Most people know A.J. Raffles only as a gentleman of leisure and a top-rated cricketer, but he is also "the amateur Cracksman", an expert jewel thief. Alternately aided and hindered by his ...
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A display of jewelry at the Italian embassy proves too great a temptation for Raffles and Bunny. And so does the chance to rescue a beautiful young maid at the mercy of the evil ambassador. Raffles ...
After depositing his precious (and, naturally, stolen) silverware in a bank vault, Raffles departs for Scotland sans Bunny. With Raffles gone, Inspector Mackenzie sees his chance to finally bring the...
London's other gentleman thief has Raffles worried--the city isn't big enough for both of them. Raffles and Bunny track the man down to steal some of his booty. The crook is no pushover, though, and ...
Man about town and First Class cricketer A.J. Raffles keeps himself solvent with daring robberies. Meeting Gwen from his schooldays and falling in love all over again, he spends the weekend... See full summary »
Olivia de Havilland,
Most people know A.J. Raffles only as a gentleman of leisure and a top-rated cricketer, but he is also "the amateur Cracksman", an expert jewel thief. Alternately aided and hindered by his ... See full summary »
Most people know A.J. Raffles only as a gentleman of leisure and a top-rated cricketer, but he is also "the amateur Cracksman", an expert jewel thief. Alternately aided and hindered by his old friend, Bunny Manders, Raffles cuts a dashing swathe across Edwardian England, helping himself to the baubles of the very rich, sometimes playing amateur sleuth or crime fighter, and generally enjoying himself.Written by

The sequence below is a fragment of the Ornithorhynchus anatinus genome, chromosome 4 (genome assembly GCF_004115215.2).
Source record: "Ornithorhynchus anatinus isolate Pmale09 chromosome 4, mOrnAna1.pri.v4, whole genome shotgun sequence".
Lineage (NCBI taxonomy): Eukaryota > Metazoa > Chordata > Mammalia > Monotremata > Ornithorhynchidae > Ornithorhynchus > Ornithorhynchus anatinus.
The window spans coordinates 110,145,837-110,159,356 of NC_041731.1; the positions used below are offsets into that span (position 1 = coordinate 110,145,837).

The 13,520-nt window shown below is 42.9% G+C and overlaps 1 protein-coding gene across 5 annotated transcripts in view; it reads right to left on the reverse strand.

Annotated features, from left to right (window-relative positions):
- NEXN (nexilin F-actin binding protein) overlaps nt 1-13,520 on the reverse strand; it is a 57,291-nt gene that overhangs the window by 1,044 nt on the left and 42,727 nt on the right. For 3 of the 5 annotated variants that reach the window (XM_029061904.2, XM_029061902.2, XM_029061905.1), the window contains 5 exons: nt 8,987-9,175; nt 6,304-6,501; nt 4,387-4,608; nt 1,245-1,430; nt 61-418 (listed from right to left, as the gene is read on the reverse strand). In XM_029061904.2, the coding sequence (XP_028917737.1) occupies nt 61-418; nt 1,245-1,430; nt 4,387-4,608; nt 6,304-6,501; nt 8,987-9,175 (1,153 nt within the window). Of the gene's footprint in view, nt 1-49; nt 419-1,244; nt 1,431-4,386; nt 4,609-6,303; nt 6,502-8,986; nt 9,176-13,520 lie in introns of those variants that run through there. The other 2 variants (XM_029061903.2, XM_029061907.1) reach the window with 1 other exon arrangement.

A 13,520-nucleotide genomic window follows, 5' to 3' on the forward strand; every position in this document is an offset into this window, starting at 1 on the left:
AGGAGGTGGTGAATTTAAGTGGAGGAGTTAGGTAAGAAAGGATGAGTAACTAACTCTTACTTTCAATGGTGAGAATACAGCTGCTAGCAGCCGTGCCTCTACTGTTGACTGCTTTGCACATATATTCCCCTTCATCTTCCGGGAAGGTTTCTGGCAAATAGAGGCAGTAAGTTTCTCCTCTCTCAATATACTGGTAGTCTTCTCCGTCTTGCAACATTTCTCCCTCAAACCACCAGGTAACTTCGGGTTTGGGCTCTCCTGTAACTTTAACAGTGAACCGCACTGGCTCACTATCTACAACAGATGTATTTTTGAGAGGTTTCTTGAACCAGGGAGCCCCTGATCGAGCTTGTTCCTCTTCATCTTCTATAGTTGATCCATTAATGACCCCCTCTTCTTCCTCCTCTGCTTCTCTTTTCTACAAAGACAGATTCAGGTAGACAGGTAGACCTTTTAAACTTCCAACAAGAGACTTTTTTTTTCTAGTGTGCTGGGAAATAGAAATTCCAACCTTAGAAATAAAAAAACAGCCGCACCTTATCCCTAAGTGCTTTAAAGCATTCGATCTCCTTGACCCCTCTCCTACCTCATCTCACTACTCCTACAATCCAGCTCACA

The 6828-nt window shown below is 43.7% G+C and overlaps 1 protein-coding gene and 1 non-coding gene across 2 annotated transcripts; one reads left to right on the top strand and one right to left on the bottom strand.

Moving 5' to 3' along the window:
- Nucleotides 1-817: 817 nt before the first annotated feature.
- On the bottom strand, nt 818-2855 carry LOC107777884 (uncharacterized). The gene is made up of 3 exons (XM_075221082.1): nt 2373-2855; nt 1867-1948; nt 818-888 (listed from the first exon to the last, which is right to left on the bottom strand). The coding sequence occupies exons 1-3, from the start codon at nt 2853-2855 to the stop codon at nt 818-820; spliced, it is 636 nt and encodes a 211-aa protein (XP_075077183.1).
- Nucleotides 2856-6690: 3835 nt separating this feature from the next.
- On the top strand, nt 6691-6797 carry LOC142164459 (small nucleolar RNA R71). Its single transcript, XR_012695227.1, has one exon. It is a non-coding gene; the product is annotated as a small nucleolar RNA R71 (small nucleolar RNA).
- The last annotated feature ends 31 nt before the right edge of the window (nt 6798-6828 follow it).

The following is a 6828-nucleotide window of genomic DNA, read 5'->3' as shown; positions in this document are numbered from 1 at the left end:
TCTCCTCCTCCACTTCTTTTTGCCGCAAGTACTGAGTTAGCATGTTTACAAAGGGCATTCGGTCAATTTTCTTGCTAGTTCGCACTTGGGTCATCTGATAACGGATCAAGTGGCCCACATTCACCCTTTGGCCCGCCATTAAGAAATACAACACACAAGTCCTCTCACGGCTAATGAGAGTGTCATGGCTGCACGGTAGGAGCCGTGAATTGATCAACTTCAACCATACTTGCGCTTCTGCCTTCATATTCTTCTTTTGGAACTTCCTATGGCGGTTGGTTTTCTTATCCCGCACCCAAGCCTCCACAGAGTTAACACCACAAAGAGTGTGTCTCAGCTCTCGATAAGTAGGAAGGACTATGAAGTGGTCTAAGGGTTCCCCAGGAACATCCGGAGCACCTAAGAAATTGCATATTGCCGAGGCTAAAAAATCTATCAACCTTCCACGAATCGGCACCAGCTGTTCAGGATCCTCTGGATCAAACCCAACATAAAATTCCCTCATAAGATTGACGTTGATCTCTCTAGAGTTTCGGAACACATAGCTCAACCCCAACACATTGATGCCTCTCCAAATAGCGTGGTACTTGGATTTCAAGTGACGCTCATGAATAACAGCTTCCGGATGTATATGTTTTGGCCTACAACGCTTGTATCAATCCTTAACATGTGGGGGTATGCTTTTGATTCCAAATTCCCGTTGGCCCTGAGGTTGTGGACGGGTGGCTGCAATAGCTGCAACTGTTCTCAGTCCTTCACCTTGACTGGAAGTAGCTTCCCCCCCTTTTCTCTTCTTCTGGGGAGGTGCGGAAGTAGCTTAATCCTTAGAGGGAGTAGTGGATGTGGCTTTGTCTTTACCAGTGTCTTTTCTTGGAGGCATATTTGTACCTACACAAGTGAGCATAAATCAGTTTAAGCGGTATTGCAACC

Marg Baskin <email@example.com>
Well said loza-1! A series which gets far too little attention, considering its quality. You need only compare an episode like "A Bad Night" with the BBC's more recent glossy attempt to 'tech-up' Raffles (with Nigel Havers) to see that you can't win over simply respecting E W Hornung's source material. The studio-bound nature of this series just did not hold it back. If, please the muse of good storytelling, A J Raffles and Bunny ever make it to the cinema screen again, as they should, a full orchestral rendering of Anthony Isaac's theme is a must have. This Yorkshire Television production is worth seeing to hear that theme alone. The fact that the programme itself is finely scripted and the lead performed with charm and subtlety, that rare combination, are just amazing bonuses. You can see here that British Television spoilt its audience in the 1970s. Having but a tiny edge over "Cribb", YTV's "Raffles" was only trumped in this field by the more costly Granada Sherlock Holmes adaptations of the next decade.
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